Day 25: Alice Faye Duncan

Alice Faye Duncan has been creating children’s books for more than two decades. That’s a testament to her faith, hard work and creativity. From Willie Jerome, the tale of a trumpet-playing boy whose sister believes in his talent, to Honey Baby Sugar Child, a mother’s sweet ode to her little one, Alice Faye celebrates and centers us. No wonder that her 2018 picture book, Memphis, Martin and the Mountaintop: The Sanitation Strike of 1968, was highly anticipated and delivered on its promise. Best book lists, starred reviews, the Coretta Scott King Illustrator Honor, the accolades keep coming. Her next book, A Song for Gwendolyn Brooks, debuted to acclaim last month. Alice Faye has gathered lots of wisdom along her writing journey. Here, our Day 25 honoree talks about her path and passes the lessons on:

BIG DREAMS require long seasons to be born.  It took ten years to write Memphis, Martin and the Mountaintop.  Combing through Dr. King’s life across the decade, I gained wisdom that impacted my writing and worldview. I call this education—5 Lessons from the Mountaintop. I encourage writers to consider these tenets as they pursue a life of words. Write ON!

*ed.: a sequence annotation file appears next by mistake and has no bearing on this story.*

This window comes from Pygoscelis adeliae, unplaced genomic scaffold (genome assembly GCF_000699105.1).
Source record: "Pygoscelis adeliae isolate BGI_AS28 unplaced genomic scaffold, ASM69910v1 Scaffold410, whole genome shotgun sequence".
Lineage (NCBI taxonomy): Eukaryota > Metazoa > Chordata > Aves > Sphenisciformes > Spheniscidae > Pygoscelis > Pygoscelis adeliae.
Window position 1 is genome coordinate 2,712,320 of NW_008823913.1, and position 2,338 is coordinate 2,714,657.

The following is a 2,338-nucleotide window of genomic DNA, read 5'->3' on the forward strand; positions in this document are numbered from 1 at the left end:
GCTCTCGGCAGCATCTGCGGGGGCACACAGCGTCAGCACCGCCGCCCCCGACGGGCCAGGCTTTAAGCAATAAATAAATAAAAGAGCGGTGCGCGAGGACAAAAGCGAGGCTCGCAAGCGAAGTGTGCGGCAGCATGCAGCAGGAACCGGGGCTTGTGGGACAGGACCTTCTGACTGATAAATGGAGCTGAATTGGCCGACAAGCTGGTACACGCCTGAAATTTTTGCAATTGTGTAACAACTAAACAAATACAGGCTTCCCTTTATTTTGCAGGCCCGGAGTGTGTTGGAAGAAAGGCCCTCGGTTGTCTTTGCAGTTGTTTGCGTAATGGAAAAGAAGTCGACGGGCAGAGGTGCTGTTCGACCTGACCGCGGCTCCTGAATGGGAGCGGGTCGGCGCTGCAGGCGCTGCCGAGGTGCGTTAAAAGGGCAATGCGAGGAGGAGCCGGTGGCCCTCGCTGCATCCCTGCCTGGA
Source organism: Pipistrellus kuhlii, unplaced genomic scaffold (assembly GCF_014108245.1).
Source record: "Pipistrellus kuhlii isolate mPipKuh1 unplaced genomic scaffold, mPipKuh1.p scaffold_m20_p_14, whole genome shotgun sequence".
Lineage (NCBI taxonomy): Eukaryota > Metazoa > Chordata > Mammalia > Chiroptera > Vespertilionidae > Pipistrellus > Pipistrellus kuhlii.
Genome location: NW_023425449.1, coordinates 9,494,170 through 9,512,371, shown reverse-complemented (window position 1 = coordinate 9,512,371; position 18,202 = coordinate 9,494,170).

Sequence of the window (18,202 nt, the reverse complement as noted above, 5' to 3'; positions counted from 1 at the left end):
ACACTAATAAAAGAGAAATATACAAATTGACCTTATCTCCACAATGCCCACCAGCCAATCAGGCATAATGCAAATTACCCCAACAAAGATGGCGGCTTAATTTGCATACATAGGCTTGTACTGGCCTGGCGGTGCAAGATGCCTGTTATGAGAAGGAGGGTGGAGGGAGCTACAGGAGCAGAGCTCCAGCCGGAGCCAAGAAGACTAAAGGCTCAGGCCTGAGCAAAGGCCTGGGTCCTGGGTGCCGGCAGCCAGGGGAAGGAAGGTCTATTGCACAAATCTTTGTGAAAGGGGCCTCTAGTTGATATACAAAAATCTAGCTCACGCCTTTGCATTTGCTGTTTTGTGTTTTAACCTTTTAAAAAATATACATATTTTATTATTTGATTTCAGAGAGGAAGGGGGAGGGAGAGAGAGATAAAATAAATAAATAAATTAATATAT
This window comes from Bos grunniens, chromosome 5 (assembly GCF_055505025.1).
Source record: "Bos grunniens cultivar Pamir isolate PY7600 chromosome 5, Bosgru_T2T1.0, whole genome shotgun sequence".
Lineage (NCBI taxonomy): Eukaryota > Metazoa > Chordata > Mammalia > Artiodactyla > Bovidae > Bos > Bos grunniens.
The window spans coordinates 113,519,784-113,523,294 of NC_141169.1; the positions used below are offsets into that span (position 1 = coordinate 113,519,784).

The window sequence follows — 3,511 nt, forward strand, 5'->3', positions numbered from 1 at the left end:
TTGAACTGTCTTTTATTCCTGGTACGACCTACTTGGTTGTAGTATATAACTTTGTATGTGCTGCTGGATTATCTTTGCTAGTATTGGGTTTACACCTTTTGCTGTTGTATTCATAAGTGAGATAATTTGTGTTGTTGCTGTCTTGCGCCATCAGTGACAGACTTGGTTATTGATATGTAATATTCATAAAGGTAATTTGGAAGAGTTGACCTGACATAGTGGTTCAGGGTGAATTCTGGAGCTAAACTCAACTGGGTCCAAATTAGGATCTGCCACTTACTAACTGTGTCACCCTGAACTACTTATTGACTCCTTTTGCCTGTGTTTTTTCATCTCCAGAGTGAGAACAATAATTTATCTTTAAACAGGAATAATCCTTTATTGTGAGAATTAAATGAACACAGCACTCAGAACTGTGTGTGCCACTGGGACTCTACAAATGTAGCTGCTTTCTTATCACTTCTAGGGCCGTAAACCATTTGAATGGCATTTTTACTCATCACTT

Lesson #1

Take Your Orders from a Higher Power

Dr. King graduated Boston University with opportunities to preach on the East Coast in 1955.  Friends wanted him to stay in Boston or move to New York. He followed that “still small voice” connected to the Spirit. It charged him to return to his native land—the American South to dismantle racial inequality.  This was not a safe or convenient choice. And yet, he surrendered to the hard task. I gather from Dr. King that a path without resistance does not lead to a consequential destiny.  Neither is writing what is easy. Like King, we must use our talents to answer the High Call wooing us. Be daring. Write a protest novel. Write about injustice.  Write about Black History. Write each story well and let Providence do the rest.  

Lesson #2

Make Plans With the End in View

When Dr. King met Coretta Scott in Boston, he shared his grandiose dreams on the first date.  After graduation he would go south to help Black Americans abolish the restrictions of Jim Crow.  This dream resonated with Coretta, who had waged her own protest in Ohio, when the Antioch school district would not allow her to teach white students.  Martin married Coretta and they made plans with the end in view.  They would tackle injustice and that is what they did.